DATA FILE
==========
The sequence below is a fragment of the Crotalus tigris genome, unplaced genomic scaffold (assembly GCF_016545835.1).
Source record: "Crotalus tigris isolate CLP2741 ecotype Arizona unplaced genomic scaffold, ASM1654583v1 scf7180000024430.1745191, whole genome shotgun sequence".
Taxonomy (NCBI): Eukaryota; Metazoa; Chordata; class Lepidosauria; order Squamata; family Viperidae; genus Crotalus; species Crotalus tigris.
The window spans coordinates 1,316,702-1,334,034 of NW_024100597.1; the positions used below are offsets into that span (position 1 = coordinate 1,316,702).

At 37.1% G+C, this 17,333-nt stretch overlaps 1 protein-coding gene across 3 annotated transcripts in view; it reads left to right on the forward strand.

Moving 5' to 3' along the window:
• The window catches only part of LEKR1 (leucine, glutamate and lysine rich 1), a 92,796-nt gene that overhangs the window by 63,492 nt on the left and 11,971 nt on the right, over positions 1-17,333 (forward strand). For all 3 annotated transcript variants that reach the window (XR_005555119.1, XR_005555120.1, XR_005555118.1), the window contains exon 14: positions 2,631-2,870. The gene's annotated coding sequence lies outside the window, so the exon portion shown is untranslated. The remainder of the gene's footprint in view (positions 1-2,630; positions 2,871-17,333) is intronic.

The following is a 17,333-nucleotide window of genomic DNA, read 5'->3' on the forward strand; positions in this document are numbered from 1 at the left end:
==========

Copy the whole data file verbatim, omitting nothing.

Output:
The sequence below is a fragment of the Crotalus tigris genome, unplaced genomic scaffold (assembly GCF_016545835.1).
Source record: "Crotalus tigris isolate CLP2741 ecotype Arizona unplaced genomic scaffold, ASM1654583v1 scf7180000024430.1745191, whole genome shotgun sequence".
Taxonomy (NCBI): Eukaryota; Metazoa; Chordata; class Lepidosauria; order Squamata; family Viperidae; genus Crotalus; species Crotalus tigris.
The window spans coordinates 1,316,702-1,334,034 of NW_024100597.1; the positions used below are offsets into that span (position 1 = coordinate 1,316,702).

At 37.1% G+C, this 17,333-nt stretch overlaps 1 protein-coding gene across 3 annotated transcripts in view; it reads left to right on the forward strand.

Moving 5' to 3' along the window:
• The window catches only part of LEKR1 (leucine, glutamate and lysine rich 1), a 92,796-nt gene that overhangs the window by 63,492 nt on the left and 11,971 nt on the right, over positions 1-17,333 (forward strand). For all 3 annotated transcript variants that reach the window (XR_005555119.1, XR_005555120.1, XR_005555118.1), the window contains exon 14: positions 2,631-2,870. The gene's annotated coding sequence lies outside the window, so the exon portion shown is untranslated. The remainder of the gene's footprint in view (positions 1-2,630; positions 2,871-17,333) is intronic.

The following is a 17,333-nucleotide window of genomic DNA, read 5'->3' on the forward strand; positions in this document are numbered from 1 at the left end: